Sparks, the youth center’s director, said the confidentiality provision in the law has been amended a few times over the last decade – in 2009, for example – to make it more restrictive about disclosure.
“My read on it was, it looks like we should be making sure that we keep these confidential,” he said.
Scrutiny over the refusal to release booking information intensified last week after Albuquerque police arrested six teens in connection with the killing of Steven Gerecke, a 60-year-old man shot dead in his driveway June 26, allegedly by a group of juveniles terrorizing the neighborhood in a practice known as “mobbing” that involved breaking into homes and cars.
The youths, who police say continued their rampage even after shooting Gerecke, were arrested as the result of video at a Wal-Mart where a stolen credit card was used.
Four of the six teens appeared in Metropolitan Court for an initial hearing, allowing photographers to take their pictures. The two youngest teens, both 14 years old, were charged as juveniles and appeared in children’s court, where photographers weren’t allowed to take pictures of their faces.
The county refused to release the booking mugs and other detention records for any of the teenagers.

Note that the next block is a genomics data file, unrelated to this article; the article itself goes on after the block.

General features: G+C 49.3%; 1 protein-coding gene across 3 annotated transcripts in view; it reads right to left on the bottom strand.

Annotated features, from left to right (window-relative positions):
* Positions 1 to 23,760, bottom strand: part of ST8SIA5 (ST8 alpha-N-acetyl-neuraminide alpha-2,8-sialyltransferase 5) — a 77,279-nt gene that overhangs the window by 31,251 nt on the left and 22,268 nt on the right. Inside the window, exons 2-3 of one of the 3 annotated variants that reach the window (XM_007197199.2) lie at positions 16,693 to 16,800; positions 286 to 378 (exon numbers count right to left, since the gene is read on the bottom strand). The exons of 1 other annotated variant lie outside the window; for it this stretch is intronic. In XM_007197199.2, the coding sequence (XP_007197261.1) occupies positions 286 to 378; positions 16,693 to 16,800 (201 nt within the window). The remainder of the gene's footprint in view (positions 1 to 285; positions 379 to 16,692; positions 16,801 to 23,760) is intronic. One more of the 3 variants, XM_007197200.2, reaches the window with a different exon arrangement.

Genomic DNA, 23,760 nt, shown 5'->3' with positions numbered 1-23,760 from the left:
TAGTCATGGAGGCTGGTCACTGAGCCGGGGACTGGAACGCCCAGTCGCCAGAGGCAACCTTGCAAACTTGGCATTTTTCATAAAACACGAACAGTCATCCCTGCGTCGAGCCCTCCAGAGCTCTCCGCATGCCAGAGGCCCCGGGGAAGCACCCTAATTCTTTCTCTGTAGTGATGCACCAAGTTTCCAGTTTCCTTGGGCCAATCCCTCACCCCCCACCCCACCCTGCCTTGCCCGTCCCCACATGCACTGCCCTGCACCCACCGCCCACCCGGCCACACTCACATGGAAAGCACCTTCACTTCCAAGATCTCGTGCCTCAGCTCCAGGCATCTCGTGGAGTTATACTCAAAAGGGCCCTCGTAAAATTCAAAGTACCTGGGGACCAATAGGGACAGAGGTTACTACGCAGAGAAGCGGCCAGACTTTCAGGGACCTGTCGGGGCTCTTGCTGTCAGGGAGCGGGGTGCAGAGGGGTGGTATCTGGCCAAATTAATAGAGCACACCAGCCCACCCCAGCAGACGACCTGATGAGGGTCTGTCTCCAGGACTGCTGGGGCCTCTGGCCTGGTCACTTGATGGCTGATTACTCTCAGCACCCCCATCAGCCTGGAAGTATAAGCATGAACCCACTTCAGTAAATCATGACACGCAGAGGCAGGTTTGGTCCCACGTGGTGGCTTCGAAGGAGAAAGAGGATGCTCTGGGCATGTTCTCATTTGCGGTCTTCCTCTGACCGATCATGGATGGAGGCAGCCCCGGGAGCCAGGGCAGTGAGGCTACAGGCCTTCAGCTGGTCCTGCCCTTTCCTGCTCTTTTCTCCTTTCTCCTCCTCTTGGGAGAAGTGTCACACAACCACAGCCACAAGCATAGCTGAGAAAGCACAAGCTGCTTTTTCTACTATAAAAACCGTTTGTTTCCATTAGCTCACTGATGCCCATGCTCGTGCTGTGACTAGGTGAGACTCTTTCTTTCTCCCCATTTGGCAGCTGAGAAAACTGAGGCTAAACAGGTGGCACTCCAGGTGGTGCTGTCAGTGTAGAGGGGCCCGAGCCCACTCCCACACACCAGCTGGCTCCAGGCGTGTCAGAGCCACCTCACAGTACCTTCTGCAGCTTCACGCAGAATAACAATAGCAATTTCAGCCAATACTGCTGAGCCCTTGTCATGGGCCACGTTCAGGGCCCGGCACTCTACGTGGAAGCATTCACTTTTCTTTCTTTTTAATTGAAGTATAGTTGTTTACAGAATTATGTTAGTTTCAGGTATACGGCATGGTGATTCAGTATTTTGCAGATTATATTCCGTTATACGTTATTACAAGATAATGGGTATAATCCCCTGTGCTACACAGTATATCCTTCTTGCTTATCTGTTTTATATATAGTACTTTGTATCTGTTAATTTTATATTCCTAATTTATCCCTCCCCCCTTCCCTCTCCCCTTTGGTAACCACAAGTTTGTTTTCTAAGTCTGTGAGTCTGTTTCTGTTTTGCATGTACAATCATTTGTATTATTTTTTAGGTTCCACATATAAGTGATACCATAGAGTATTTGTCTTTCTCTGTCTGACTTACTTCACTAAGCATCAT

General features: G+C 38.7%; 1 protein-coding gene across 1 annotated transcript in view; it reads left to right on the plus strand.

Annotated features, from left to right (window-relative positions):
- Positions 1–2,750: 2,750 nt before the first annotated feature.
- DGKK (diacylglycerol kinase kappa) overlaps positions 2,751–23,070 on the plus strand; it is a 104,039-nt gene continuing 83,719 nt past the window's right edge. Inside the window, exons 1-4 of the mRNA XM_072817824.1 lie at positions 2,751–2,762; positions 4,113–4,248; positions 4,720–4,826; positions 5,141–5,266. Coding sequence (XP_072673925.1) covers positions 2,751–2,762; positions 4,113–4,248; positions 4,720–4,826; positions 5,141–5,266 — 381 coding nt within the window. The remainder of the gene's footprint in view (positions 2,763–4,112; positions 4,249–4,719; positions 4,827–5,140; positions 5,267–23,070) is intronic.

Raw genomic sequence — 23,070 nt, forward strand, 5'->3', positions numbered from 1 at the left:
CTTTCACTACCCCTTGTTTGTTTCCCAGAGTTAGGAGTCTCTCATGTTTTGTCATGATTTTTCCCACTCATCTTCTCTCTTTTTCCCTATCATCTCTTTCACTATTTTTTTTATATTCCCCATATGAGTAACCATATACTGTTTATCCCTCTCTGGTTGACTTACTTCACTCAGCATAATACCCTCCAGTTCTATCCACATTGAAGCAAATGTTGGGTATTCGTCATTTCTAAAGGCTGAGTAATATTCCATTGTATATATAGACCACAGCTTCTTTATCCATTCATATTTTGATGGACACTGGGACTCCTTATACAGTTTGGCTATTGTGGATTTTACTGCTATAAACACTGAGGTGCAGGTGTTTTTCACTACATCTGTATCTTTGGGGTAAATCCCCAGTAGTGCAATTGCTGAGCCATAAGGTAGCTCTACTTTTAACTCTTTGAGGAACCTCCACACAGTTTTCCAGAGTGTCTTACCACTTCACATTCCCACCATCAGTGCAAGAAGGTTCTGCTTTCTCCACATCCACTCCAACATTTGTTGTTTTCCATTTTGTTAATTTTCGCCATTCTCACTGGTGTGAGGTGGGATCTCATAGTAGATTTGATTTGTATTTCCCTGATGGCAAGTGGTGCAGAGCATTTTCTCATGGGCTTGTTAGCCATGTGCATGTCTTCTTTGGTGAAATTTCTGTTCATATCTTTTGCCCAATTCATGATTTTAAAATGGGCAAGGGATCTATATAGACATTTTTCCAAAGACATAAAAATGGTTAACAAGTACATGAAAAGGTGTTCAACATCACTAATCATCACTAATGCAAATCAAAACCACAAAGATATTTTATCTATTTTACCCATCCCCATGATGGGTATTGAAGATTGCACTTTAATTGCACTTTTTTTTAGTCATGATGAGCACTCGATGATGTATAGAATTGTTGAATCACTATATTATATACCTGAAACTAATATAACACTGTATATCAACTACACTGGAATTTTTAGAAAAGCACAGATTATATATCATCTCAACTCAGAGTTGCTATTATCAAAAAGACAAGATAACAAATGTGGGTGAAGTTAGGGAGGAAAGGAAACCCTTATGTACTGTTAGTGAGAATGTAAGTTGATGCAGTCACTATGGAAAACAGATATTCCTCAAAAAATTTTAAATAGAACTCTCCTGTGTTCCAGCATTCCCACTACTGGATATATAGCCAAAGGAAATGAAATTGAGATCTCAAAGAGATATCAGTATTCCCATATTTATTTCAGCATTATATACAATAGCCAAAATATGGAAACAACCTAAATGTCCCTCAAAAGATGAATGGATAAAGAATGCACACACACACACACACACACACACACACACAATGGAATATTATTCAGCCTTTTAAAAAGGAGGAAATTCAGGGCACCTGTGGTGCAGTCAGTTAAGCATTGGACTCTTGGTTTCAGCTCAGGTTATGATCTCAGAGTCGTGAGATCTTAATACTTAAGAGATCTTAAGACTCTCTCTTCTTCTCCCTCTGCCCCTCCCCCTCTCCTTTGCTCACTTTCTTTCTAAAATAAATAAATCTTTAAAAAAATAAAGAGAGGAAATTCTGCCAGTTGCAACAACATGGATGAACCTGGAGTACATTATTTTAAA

Journal editor Kent Walz said it’s improper for the government to keep those records secret.
“The public has a right to know the full background about how these crimes occurred, who is accused of committing them and how they can be stopped in the future,” Walz said. “If the government is allowed to keep secret basic details about the alleged perpetrators, including their identities and backgrounds, the public cannot effectively contribute to the debate that needs to take place about solutions.”
The Journal is seeking to inspect and copy the photograph, booking sheet and related booking documents in the county’s possession of each juvenile. There has been no request to the county for other kinds of reports or evaluations.
Bernalillo County commissioners don’t sound inclined to intervene.
“I wholeheartedly support releasing all information allowed by law and believe we must take particular care where children are involved,” Commission Chairwoman Maggie Hart Stebbins said. “The statute reads ‘All records pertaining to the child … are confidential and shall not be disclosed directly or indirectly to the public.’ I think we should follow that direction until told by the Legislature or the courts to do otherwise.”
Commissioner Wayne Johnson agreed.
“The question is, ‘Do we want to be on the side of having a judge say that we released information or records inappropriately for a minor, or would we rather have you guys take us to court and get clear direction?'”
Commissioner Debbie O’Malley said she wasn’t familiar with the details of the policy change but doesn’t think the county will change its current interpretation unless there’s a court ruling.
Art De La Cruz was the lone commissioner to express support for reviewing the new policy.
“I do think it needs to be revisited,” he said. “I don’t think any of the policymakers have given it an awful lot of thought.”